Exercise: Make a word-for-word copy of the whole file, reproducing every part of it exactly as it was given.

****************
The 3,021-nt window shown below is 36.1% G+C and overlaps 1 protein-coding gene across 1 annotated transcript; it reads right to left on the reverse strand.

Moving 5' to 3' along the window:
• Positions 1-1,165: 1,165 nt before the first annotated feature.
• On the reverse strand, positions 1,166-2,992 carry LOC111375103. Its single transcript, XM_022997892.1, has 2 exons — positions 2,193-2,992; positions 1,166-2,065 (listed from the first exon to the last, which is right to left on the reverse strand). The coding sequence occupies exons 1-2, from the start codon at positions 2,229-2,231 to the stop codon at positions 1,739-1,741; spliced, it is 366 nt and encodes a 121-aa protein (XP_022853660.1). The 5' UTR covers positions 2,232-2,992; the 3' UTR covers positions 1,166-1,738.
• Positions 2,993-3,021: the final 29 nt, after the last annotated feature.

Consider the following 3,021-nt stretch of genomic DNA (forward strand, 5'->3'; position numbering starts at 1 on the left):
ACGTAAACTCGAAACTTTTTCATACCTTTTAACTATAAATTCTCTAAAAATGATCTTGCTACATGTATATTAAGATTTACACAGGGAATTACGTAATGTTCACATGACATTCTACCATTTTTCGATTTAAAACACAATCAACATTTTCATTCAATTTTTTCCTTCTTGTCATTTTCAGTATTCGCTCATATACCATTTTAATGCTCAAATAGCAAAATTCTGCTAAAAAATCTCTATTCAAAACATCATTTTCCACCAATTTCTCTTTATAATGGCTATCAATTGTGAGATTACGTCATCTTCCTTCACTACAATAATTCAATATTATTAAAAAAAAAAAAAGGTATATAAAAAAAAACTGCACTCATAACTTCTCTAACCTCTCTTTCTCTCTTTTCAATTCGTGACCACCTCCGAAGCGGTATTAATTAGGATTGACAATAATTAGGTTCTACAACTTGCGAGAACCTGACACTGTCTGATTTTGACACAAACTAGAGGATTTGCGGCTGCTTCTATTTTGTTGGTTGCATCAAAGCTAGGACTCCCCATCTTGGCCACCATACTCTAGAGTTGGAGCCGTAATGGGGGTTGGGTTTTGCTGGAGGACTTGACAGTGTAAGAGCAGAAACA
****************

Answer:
The 3,021-nt window shown below is 36.1% G+C and overlaps 1 protein-coding gene across 1 annotated transcript; it reads right to left on the reverse strand.

Moving 5' to 3' along the window:
• Positions 1-1,165: 1,165 nt before the first annotated feature.
• On the reverse strand, positions 1,166-2,992 carry LOC111375103. Its single transcript, XM_022997892.1, has 2 exons — positions 2,193-2,992; positions 1,166-2,065 (listed from the first exon to the last, which is right to left on the reverse strand). The coding sequence occupies exons 1-2, from the start codon at positions 2,229-2,231 to the stop codon at positions 1,739-1,741; spliced, it is 366 nt and encodes a 121-aa protein (XP_022853660.1). The 5' UTR covers positions 2,232-2,992; the 3' UTR covers positions 1,166-1,738.
• Positions 2,993-3,021: the final 29 nt, after the last annotated feature.

Consider the following 3,021-nt stretch of genomic DNA (forward strand, 5'->3'; position numbering starts at 1 on the left):
ACGTAAACTCGAAACTTTTTCATACCTTTTAACTATAAATTCTCTAAAAATGATCTTGCTACATGTATATTAAGATTTACACAGGGAATTACGTAATGTTCACATGACATTCTACCATTTTTCGATTTAAAACACAATCAACATTTTCATTCAATTTTTTCCTTCTTGTCATTTTCAGTATTCGCTCATATACCATTTTAATGCTCAAATAGCAAAATTCTGCTAAAAAATCTCTATTCAAAACATCATTTTCCACCAATTTCTCTTTATAATGGCTATCAATTGTGAGATTACGTCATCTTCCTTCACTACAATAATTCAATATTATTAAAAAAAAAAAAAGGTATATAAAAAAAAACTGCACTCATAACTTCTCTAACCTCTCTTTCTCTCTTTTCAATTCGTGACCACCTCCGAAGCGGTATTAATTAGGATTGACAATAATTAGGTTCTACAACTTGCGAGAACCTGACACTGTCTGATTTTGACACAAACTAGAGGATTTGCGGCTGCTTCTATTTTGTTGGTTGCATCAAAGCTAGGACTCCCCATCTTGGCCACCATACTCTAGAGTTGGAGCCGTAATGGGGGTTGGGTTTTGCTGGAGGACTTGACAGTGTAAGAGCAGAAACA